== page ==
“I’ve learned to be way more thoughtful in my color choices for any project,” Trumbley said. “This really made me question what colors felt like instead of just choosing them for solely aesthetic reasons.”
Allison Wetig, a sophomore studio art major from Omaha, said students were inspired to create these works.
“We had two workers from the School of the Blind come talk with us, and they showed us some books that had been made that contained printed texture,” said Wetig, who recreated Vincent van Gogh's "Starry Nights." “They told us that those books were really all the students had for art which made me much more motivated to create something beautiful and meaningful for them.”
Graves said creating access to the visual world for the visually impaired is crucial.
“A lot of art is visual, and when there are some tactual features, usually there is a ‘do not touch’ sign nearby,” she said. “People who are blind or visually impaired must have access to the world’s visual culture if they are to participate fully in their communities. Access to art can also improve quality of life and allow them to gain skills in the areas of education and employment opportunities.”
The students’ pieces will be on display at NCECBVI on Feb. 11 during the Braille Challenge, a national reading and writing challenge for students who are blind or visually impaired.
“After the students have completed the competition and are waiting on their scores, the art project will be unveiled,” Graves said. “We plan to have the students learn about this project and have a chance to experience these works of art.”
NCECBVI will celebrate its 140th anniversary on March 18, and the artwork will be showcased in this event as well and put on display at the school.
“The plan is to have the artwork exhibited throughout the school,” Graves said. “Along with the quilt, there will be a picture of the piece of art that has inspired the quilt, along with a description of the piece of art. I anticipate that the students will gain knowledge of popular works of art along with having the experience to explore it by reading about it along with feeling it. The artwork will not only be enjoyed by our students, but also anyone who visits our building throughout the year.”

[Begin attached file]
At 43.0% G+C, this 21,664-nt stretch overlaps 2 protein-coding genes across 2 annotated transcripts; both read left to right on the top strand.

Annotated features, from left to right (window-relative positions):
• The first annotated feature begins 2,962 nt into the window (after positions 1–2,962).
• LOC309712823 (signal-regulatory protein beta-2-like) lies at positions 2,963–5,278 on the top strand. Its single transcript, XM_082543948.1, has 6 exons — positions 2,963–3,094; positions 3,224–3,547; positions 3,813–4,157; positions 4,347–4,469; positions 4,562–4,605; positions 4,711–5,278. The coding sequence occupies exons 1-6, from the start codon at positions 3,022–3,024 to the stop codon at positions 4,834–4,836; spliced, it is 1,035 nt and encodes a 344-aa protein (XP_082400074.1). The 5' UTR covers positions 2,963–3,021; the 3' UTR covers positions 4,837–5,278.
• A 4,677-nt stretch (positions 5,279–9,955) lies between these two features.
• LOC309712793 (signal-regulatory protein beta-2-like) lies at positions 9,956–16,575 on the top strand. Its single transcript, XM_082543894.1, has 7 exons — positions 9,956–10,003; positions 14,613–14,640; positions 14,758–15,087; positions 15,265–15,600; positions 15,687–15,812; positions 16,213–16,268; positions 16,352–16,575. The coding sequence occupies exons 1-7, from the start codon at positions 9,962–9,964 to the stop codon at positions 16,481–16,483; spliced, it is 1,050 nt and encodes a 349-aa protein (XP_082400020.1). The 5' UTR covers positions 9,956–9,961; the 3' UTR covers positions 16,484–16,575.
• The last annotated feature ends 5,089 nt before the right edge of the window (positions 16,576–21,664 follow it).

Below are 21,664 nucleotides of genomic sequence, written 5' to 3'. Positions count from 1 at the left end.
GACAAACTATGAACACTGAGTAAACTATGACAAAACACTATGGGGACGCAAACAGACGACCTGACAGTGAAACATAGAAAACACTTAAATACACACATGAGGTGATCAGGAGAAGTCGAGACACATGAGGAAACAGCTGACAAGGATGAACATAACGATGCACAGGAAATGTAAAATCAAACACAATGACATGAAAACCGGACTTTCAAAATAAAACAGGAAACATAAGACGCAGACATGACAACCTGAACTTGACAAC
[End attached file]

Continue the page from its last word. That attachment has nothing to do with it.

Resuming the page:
Trumbley hopes their work is effective.
“I feel very nervous about my work being shown publicly, solely because we were the first people to try and take on the task of recreating artwork for the visually impaired not in a book format,” she said. “I really want this piece to be effective in letting people enjoy the artwork even though they can’t see it.”
Wetig is glad their work will get a public showing.
“I am really excited about that. This is a first for me,” she said. “I love that this piece isn’t just going in my closet or basement storage room like where the rest of my art usually ends up.”
Greenfield is also excited about displaying her work.
“As an artist, nothing is better than seeing others appreciate what you have made,” she said. “And the fact that this could be the beginning of a life-long love of art for the students is extremely gratifying.”
Williams said community service projects like this are to be valued.
“It’s important to integrate the arts into our everyday culture in a different way,” Williams said. “You’re connecting with a large group of people in a pro-social way.”
Graves hopes students continue to be influenced by this project in their future work.
“I hope that this group of artists will keep this experience in mind when creating artwork in the future,” she said. “This way they can create a variety of artwork that can be enjoyed by all, regardless of abilities or disabilities.”